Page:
How do I treat the pain from herpes of the eye?
JUN 17, 2015
How do I treat the pain from herpes of the eye? I have been using warm and cold compresses and pain medication. Are warm or cold compresses better?
Herpetic eye infections can be particularly painful because the virus lives in the nerve fibers supplying the eye. Depending on the location of the infection (eyelid versus cornea versus inside the eye, etc.), the appropriate treatment for pain control varies. In general, you should always follow what your ophthalmologist recommends for anti-viral medications as this is the best way to reduce pain in a herpetic infection.
Pain from a herpetic skin infection can be reduced with cool compresses to minimize the pain, inflammation, and swelling of the lid surface. Analgesics such as calamine lotion, capsaicin cream, and lidocaine skin patches, which are applied to the skin while avoiding the eye, can be effective in some cases. Warm compresses are occasionally recommended to remove oil deposits from the lid margin that can occur when the lids get inflamed.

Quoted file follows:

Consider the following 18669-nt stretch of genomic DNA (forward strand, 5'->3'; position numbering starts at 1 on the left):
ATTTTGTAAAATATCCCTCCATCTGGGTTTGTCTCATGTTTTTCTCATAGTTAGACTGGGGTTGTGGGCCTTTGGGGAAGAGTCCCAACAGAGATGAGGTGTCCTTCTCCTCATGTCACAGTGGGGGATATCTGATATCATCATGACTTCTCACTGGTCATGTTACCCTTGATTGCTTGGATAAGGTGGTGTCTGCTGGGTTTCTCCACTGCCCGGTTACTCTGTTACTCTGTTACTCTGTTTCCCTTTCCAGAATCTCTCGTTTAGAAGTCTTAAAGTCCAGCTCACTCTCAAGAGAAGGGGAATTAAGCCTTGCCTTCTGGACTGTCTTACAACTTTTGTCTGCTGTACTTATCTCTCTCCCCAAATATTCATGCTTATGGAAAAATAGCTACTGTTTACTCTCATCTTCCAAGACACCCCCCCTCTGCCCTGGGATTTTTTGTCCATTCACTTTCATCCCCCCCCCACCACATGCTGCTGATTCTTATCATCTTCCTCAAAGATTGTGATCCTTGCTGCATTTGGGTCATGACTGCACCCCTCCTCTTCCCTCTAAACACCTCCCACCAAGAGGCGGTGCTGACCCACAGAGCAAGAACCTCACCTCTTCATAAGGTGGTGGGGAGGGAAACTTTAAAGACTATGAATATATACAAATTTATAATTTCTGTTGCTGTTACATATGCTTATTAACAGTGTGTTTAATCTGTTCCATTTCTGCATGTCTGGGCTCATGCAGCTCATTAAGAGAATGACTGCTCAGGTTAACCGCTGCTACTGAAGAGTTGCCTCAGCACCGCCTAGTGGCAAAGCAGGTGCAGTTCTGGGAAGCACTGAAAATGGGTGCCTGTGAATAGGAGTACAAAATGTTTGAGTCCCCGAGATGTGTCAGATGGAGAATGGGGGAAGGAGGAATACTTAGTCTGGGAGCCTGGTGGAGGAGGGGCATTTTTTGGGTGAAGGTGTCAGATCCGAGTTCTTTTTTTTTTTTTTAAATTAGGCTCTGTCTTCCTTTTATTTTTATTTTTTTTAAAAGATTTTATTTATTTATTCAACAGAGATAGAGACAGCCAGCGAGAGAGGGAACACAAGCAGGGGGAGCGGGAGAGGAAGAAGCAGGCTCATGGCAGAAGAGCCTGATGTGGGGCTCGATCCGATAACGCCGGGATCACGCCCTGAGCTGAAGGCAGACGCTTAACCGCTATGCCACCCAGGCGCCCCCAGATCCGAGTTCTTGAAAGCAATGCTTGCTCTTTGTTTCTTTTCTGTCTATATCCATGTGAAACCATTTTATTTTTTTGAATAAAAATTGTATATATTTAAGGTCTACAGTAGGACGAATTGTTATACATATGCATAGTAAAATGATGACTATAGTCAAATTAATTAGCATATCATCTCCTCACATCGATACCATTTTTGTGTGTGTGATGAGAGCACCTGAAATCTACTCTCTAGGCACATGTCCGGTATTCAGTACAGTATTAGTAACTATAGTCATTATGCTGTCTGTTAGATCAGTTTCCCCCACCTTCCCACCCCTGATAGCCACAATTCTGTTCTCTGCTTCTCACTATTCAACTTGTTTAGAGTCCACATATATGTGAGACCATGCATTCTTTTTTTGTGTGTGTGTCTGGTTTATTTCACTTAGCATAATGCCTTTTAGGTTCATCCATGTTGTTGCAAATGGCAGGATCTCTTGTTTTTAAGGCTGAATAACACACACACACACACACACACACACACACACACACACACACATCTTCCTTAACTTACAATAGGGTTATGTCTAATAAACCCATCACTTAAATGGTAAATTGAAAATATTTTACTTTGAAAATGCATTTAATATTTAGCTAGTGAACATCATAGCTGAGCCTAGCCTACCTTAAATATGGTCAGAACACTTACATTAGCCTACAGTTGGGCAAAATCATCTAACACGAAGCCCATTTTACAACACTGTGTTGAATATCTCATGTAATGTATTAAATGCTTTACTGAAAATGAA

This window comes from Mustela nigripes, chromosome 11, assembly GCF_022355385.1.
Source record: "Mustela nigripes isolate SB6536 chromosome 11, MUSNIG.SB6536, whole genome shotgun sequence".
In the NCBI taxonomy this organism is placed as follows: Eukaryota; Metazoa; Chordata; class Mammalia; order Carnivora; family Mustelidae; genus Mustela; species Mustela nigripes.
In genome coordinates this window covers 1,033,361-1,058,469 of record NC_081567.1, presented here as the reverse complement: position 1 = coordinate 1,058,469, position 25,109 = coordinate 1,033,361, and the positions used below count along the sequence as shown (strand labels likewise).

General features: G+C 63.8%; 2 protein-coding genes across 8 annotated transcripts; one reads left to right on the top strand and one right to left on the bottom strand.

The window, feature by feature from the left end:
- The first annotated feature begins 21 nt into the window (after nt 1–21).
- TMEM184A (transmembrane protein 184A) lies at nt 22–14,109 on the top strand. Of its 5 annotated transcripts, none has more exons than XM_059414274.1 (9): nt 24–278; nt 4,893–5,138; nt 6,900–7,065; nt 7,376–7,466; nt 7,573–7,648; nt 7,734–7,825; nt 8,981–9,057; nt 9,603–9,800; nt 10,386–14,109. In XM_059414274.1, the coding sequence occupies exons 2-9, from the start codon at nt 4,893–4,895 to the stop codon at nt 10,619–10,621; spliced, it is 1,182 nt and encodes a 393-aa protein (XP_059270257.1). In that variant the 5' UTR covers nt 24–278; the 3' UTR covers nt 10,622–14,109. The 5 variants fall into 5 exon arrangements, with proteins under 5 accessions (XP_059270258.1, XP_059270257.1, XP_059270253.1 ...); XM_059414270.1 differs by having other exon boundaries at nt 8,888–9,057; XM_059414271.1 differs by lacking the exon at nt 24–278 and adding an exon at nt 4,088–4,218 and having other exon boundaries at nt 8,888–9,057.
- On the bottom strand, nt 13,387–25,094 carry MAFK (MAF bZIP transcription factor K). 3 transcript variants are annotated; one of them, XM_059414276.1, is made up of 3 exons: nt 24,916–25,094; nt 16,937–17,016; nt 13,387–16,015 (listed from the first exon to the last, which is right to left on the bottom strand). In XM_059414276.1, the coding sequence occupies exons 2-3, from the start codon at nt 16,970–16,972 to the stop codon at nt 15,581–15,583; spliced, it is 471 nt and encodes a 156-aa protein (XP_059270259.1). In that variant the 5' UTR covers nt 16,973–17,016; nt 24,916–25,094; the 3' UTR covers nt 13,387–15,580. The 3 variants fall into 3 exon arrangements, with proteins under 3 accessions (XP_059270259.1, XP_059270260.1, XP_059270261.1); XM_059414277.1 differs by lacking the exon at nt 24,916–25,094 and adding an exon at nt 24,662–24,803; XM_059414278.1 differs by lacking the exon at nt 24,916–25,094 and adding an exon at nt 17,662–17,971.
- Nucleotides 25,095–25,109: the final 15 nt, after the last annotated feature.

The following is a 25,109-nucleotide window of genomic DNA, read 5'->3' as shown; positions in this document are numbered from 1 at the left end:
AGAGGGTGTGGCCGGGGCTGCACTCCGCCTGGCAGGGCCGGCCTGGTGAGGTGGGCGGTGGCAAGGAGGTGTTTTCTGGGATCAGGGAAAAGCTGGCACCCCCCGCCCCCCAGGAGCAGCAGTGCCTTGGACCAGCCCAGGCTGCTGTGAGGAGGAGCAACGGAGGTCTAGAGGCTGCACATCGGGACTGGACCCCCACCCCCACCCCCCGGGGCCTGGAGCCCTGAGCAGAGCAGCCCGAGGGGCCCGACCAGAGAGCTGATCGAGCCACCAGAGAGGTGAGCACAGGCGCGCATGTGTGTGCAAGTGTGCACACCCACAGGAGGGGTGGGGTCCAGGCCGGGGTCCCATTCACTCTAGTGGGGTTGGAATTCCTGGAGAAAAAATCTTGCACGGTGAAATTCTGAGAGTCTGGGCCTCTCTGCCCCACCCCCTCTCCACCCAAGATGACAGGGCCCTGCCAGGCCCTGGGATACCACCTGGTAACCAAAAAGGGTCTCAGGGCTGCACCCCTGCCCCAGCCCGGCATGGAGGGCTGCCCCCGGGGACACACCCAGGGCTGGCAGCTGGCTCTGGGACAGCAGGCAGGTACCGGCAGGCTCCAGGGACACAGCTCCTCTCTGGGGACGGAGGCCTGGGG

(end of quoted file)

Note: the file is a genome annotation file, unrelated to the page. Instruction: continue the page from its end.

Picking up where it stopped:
Depending on how severe a corneal epithelial (outermost layer of the cornea) herpetic infection is, your doctor may recommend lubricants such as artificial tears gel or ointment to help reduce the friction of the eyelid rubbing on the corneal surface. The pain from intraocular infections, unfortunately, can only be reduced by treating the virus. In select cases, topical steroids with anti-virals are used to reduce pain from inflammation. Since herpes family viruses live within nerves, and treatments can only suppress but not eliminate the virus, some patients develop long lasting pain even after the herpes flare has cleared. This is called post-herpetic neuralgia. The amount of pain can range from none to severe. Medications such as analgesics listed above, tricyclic antidepressants, gabapentin, or even narcotics are needed to treat this stubborn nerve-related, or neuropathic pain.